I will now go to get the Monday morning papers and mail this.
Lots of love. Write when you get the time, but don’t feel compelled.
This is one of a hundred or so letters Oscar Candage wrote to his daughter, Connie—written in such volume that many were simply dated “Monday” or “Thursday”—after he retired from his 30 year career as the Providence Journal’s photoengraving superintendent. Alex and I were toddlers, soon to move with the family to Little Silver, NJ, where Oscar himself would come to live during the last four years of his life.
Early in 1973, Atkin’s job transferred him to Chicago, so he and a pregnant Connie packed up their things, me among them, and headed to the midwest. I suppose Oscar’s letters began at that point, when the long distance phone charges seemed formidable. Bi-weekly, he planted himself before the Smith-Corona typewriter that sat at his desk, overlooking the Long Island Sound in my grandparents’ small coastal Connecticut house.
A little background: Oscar (born 1909) grew up the son of a veterinarian in Blue Hill, Maine. Young “Doc Candage” accompanied his father in a horse and buggy on his rounds to the farms, and the nickname stuck with the old timers throughout his life. Of course, by the time he died, his memorial service was populated by teenaged kids in Little Silver, none of whom called him Doc.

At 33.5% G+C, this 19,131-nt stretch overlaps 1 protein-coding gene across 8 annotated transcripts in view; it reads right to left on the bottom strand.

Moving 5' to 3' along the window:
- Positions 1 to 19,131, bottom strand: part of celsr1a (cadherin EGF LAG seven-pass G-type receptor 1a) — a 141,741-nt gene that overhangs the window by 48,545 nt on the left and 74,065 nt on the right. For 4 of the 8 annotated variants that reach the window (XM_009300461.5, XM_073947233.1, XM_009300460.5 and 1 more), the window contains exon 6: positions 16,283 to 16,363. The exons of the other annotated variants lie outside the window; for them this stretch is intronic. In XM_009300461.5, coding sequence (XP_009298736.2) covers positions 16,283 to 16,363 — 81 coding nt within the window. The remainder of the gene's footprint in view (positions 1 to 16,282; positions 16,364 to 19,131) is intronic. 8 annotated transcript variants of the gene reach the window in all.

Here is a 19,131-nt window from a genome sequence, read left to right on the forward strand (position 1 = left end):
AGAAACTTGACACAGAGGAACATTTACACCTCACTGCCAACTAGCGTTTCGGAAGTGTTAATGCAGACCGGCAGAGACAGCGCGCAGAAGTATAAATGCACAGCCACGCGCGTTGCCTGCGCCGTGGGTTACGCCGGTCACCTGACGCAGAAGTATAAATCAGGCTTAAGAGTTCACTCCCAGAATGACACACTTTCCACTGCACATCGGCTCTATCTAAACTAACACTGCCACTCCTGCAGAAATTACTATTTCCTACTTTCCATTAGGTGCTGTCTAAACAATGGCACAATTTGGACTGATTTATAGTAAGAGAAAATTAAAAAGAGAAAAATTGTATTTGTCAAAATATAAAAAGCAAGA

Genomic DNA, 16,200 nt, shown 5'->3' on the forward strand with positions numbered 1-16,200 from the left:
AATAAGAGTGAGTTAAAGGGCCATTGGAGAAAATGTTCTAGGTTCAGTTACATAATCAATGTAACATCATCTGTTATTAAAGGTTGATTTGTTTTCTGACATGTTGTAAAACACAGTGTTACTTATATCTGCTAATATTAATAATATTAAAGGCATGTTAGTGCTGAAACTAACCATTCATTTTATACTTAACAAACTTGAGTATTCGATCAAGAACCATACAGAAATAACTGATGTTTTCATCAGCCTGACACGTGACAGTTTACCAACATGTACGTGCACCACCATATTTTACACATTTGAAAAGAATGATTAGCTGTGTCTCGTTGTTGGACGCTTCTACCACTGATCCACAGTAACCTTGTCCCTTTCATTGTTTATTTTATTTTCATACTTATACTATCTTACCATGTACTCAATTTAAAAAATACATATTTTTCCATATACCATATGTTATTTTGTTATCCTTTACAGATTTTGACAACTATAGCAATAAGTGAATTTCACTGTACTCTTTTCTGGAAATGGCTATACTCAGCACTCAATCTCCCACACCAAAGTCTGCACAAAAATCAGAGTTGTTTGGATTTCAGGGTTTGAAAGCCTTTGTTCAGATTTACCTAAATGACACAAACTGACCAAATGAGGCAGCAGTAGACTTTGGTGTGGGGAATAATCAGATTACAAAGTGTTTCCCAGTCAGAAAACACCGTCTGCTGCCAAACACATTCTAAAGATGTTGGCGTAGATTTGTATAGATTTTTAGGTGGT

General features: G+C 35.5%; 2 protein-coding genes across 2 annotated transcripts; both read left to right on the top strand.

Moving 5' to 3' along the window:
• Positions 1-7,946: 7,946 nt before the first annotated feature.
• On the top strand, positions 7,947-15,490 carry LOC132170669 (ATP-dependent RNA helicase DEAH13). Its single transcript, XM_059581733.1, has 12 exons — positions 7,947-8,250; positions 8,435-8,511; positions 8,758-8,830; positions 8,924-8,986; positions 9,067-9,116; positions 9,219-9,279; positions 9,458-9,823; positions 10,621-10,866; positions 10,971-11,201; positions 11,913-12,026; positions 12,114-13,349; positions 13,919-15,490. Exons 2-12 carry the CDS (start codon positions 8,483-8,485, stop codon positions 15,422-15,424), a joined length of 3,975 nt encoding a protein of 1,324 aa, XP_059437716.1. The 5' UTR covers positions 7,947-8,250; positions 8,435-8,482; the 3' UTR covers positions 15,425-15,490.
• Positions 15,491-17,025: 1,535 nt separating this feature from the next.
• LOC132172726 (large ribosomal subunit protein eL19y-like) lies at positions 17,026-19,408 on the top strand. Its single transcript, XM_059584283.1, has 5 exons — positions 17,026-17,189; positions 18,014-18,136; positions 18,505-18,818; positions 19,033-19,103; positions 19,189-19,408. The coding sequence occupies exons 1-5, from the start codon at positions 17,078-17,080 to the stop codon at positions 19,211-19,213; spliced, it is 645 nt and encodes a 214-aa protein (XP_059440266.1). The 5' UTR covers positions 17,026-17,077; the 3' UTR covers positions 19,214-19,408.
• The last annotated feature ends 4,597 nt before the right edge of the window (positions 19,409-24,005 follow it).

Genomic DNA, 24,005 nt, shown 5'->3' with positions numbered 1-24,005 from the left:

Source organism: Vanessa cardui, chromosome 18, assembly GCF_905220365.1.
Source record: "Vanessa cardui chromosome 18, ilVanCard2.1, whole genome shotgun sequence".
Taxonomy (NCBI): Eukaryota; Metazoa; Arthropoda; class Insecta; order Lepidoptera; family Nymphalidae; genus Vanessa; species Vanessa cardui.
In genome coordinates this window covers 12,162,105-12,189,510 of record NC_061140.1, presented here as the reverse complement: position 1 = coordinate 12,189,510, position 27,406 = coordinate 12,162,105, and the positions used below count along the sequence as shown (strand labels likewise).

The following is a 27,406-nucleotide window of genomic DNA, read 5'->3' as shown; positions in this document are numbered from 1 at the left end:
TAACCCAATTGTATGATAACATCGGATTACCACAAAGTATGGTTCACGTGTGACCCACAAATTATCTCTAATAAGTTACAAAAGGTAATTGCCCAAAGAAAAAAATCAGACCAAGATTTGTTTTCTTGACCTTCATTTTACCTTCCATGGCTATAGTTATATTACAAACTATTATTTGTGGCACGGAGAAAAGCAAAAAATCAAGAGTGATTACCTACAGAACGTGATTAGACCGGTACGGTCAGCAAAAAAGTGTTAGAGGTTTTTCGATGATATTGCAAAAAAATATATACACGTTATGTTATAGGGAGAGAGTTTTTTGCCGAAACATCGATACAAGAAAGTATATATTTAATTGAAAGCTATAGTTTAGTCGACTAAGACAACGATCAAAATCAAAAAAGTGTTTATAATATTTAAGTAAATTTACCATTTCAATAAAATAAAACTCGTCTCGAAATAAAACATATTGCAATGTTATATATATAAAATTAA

The original Doc Candage, the veterinarian, died of Bright’s Disease when Oscar was 6 years old, and his mother remarried a strict Baptist, which was one of a few reasons why Oscar snuck out of his house at night to drink moonshine with his Native American friends who worked the Maine fields. And like many men of his generation, Oscar was a WWII Veteran. He was stationed in the south of France until he landed a head injury and a purple heart medal, the former from an incoming bomb that crumbled ruins over the dugout where he and his cronies were playing poker. A direct hit, and everyone covered with bricks. When they dug through the rubble, Oscar was the only one still alive and after a brief hospital stay, he was released to a family in France to recuperate for nearly a year. My Grandma Amy, saddled at home with their one-year-old daughter, wasn’t too happy to see the pictures he brought home of him cuddled up with the daughters of his French host family, but when Oscar finally arrived in New York Harbor, he met then two-year-old Connie for the first time, and the three of them moved from Jackson Heights to Rhode Island to start his job and family life.
Against all this as backdrop, Oscar was an artist. He painted watercolored nature scenes on anything he could find, and he drew cartoons; all of our birthday and holiday cards consisted of slightly perverse depictions of the occasion: my grandmother holding a knife in a stand-off against a turkey, or us rolling down a hill toward a giant Christmas tree, or two frogs at a candlelight dinner in France, unaware that their legs were being observed by the chef from behind a curtain. Oscar was also color blind, so his cards and cartoons depicted, for instance, red or purple candle flames—not orange and yellow—which made his greetings a bit more intriguing to Alex and me.